CROSS-BORDER TRADE

Massive revenue loss in decade of Mandera border closure

State urged to reopen Kenya-Somalia customs to curb smuggling

In Summary
  • “Opening the border will not only boost our own revenue but the collective state revenue to the tune of Sh2 billion,” the governor says.
  • "The county stands to gain about Sh500 million from the collection of cess and other trading levies,” Roba says.
CRA commission chairperson Jane Kiringai and Mandera Governor Ali Roba [R] at border point one on Thursday. The governor has urged the national government to seriously consider reopening the custom borders in Mandera and Somalia.
CROSS-BORDER TRADE: CRA commission chairperson Jane Kiringai and Mandera Governor Ali Roba [R] at border point one on Thursday. The governor has urged the national government to seriously consider reopening the custom borders in Mandera and Somalia.
Image: STEPHEN ASTARIKO

Mandera Governor Ali Roba has urged the national government to reopen the Mandera-Somalia border.

"Its continued closure is not only hampering cross-border trade but also leading to a major loss of revenue by both the national and county governments," he said on Thursday.

Roba joins a list of area leaders who have been calling on the head of state to reopen the border, saying the country is losing billions of shillings in revenue as unscrupulous businessmen smuggle goods.

The governor spoke at Malka Suftu at the Kenya-Ethiopia border while taking the Revenue Allocation commissioners on a tour of the county.

The commissioners were assessing the impact of devolution since its inception. Roba urged the commission to help push the agenda.

The border has remained closed for the last one-and-a-half decades.

However, people living along the borders and refugees have continued to do business and enter the country illegally.

Roba said the counties' major revenue was the cross-border trade between Kenya and Somalia noting that even though its closure was as a result of security challenges, the same has since been addressed.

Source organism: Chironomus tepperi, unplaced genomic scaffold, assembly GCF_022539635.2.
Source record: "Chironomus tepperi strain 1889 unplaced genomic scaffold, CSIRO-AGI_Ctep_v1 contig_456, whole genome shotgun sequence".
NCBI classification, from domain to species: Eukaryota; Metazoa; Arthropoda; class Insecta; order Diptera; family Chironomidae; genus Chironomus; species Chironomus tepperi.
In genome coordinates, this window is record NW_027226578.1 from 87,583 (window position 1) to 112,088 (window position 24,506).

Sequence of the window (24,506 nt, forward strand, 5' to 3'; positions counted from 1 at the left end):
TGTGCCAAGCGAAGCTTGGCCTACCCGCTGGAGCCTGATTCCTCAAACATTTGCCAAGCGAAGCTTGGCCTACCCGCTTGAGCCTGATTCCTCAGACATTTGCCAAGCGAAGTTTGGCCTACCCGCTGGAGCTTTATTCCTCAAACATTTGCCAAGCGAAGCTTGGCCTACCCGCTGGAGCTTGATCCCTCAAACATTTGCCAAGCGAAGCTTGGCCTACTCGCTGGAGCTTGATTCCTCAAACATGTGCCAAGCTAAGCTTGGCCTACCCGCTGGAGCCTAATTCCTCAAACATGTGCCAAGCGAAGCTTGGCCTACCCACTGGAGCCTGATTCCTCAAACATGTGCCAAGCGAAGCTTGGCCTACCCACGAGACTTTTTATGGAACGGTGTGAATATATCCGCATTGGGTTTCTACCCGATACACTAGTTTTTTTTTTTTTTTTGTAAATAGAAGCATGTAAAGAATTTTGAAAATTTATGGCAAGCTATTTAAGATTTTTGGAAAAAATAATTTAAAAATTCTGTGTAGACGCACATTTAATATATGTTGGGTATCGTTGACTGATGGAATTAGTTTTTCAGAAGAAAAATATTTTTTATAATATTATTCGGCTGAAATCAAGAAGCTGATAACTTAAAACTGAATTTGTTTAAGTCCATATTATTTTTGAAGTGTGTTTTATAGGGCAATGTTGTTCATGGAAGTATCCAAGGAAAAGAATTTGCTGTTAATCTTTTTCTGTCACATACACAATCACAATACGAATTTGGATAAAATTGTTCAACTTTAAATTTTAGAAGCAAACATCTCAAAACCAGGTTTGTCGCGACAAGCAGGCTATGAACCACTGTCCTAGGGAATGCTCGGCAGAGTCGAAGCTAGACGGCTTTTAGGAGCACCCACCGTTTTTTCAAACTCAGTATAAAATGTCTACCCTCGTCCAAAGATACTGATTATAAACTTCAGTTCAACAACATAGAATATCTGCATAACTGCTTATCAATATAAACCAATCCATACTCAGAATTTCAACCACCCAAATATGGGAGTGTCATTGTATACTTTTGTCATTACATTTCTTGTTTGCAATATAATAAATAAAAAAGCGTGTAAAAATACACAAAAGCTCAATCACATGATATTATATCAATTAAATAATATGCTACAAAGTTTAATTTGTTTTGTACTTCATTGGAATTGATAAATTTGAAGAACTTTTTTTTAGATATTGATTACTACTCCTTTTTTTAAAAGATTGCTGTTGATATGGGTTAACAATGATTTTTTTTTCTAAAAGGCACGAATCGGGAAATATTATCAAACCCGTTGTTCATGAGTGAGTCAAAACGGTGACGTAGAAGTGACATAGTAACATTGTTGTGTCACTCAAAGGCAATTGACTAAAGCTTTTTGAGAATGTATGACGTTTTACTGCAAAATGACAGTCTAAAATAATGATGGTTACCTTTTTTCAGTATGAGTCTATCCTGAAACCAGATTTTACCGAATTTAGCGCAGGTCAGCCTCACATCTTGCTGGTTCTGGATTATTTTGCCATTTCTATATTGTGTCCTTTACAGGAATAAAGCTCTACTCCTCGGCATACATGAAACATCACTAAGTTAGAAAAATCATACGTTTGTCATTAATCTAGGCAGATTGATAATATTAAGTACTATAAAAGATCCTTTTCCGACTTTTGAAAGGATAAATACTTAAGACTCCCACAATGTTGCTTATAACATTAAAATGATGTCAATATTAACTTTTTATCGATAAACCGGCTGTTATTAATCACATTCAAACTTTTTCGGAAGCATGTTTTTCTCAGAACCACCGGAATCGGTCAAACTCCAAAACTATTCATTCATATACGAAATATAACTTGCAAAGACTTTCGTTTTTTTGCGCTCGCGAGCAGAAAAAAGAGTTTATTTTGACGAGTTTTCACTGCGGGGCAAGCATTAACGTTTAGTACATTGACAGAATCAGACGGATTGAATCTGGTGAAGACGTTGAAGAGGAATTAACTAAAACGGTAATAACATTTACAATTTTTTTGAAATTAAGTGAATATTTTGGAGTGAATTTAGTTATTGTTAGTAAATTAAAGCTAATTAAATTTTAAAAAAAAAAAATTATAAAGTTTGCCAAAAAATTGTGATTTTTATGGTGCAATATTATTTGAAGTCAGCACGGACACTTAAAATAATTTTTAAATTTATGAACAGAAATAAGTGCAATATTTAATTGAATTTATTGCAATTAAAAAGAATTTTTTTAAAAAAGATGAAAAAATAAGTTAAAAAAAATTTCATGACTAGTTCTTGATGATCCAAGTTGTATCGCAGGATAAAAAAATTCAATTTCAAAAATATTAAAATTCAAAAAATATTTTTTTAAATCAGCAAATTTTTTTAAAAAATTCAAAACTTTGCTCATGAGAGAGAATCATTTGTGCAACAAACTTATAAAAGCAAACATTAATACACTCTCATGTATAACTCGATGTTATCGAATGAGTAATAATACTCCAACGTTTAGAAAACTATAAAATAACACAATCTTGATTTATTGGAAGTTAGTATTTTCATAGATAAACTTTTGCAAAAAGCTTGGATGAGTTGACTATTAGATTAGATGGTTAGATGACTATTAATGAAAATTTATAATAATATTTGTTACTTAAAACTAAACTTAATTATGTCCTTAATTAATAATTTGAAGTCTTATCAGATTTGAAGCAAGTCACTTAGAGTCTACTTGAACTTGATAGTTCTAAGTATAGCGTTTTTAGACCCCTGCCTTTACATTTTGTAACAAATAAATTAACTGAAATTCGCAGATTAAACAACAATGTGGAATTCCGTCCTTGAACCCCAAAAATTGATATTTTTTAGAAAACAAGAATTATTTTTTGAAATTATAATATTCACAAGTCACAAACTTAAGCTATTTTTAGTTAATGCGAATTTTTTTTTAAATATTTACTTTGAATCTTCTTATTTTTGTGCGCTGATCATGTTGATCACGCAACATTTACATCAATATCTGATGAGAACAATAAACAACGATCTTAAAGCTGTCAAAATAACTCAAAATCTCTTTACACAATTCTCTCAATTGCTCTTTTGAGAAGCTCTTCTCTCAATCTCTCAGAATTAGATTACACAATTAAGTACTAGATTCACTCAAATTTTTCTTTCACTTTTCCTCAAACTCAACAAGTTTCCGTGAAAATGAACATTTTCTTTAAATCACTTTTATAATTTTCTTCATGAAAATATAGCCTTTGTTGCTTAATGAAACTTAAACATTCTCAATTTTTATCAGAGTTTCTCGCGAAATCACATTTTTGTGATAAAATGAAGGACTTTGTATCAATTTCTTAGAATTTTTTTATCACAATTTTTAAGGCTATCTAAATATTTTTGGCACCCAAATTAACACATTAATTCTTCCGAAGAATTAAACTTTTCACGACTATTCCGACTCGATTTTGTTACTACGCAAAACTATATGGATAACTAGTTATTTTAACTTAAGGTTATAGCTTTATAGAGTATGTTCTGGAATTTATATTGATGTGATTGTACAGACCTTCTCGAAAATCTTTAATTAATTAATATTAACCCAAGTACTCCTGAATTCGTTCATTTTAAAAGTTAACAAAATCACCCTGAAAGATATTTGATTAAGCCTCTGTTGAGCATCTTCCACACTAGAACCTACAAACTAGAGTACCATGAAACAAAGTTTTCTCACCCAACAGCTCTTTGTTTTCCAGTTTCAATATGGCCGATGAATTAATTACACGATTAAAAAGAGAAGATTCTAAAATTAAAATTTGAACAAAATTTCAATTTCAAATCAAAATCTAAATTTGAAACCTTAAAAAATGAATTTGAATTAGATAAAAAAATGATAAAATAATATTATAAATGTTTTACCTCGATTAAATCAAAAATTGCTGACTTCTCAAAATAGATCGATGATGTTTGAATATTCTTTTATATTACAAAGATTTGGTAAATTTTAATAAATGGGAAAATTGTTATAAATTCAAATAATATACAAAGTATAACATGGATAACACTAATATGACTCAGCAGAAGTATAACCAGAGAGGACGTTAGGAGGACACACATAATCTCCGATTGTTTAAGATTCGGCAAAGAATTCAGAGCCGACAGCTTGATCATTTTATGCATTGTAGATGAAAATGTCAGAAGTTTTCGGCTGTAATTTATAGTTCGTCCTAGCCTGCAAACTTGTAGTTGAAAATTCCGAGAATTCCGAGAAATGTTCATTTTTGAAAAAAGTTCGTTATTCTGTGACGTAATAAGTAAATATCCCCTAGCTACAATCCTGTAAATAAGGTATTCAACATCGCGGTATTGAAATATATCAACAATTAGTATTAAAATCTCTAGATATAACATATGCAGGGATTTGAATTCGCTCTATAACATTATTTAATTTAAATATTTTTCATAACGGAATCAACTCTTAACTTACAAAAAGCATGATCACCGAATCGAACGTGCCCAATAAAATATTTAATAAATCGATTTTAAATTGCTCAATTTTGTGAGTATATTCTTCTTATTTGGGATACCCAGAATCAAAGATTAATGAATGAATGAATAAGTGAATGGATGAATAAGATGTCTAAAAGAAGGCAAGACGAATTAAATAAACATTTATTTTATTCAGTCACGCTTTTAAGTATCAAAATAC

“We have suffered tremendously, opening the border will not only boost our own revenue but the collective state revenue to the tune of Sh2 billion.

"The county stands to gain about Sh500 million from the collection of cess and other trading levies,” the governor said.

Mandera Governor Ali Roba and the CRA chairperson Agnes Kiringia being entertained by traditional dancers in Mandera. The commission has been on a three-day visit in the county to access the impact of devolution.
MANDERA-SOMALIA TRADE: Mandera Governor Ali Roba and the CRA chairperson Agnes Kiringia being entertained by traditional dancers in Mandera. The commission has been on a three-day visit in the county to access the impact of devolution.
Image: STEPHEN ASTARIKO

Recently, Igad secretary general Workneh Gebeyehu held talks with Governor Roba on how the Kenya-Ethiopia border can be reopened at Malka Suftu.

Businessmen who spoke to the press in Mandera urged the state to open and streamline the customs, noting that its continued closure was not helping anyone but hurting business.

“It is an open secret that all goods that the three counties of Garissa, Wajir and Mandera use come from neighbouring Somalia.

"It is much cheaper for us to import goods from Mogadishu, which is 400km away, than Nairobi that's almost 1000km,” said Adbi Ali, a businessman from Mandera town.

“The closure of the border means that we continue suffering and using a lot of money to get goods from Nairobi. The result is a more expensive life for residents.”

Amina Ali, a businesswoman from Mandera, said opening the border will rake in some good money for the country, especially during these tough economic times.

“I can also assure you that once this is done, the northern counties will grow and will be economically sustained by their own source revenue,” Amina said.

During her visit, the commission's chairperson Jane Kiringai described Mandera as a shining light in matters of devolution.

“We are delighted and excited with what we have seen on the ground and we want to encourage other county governments to come and see what they can do with very limited resources.

"In nine years, they have been able to do significant life-changing investments," Kiringai said.

(Edited by Bilha Makokha)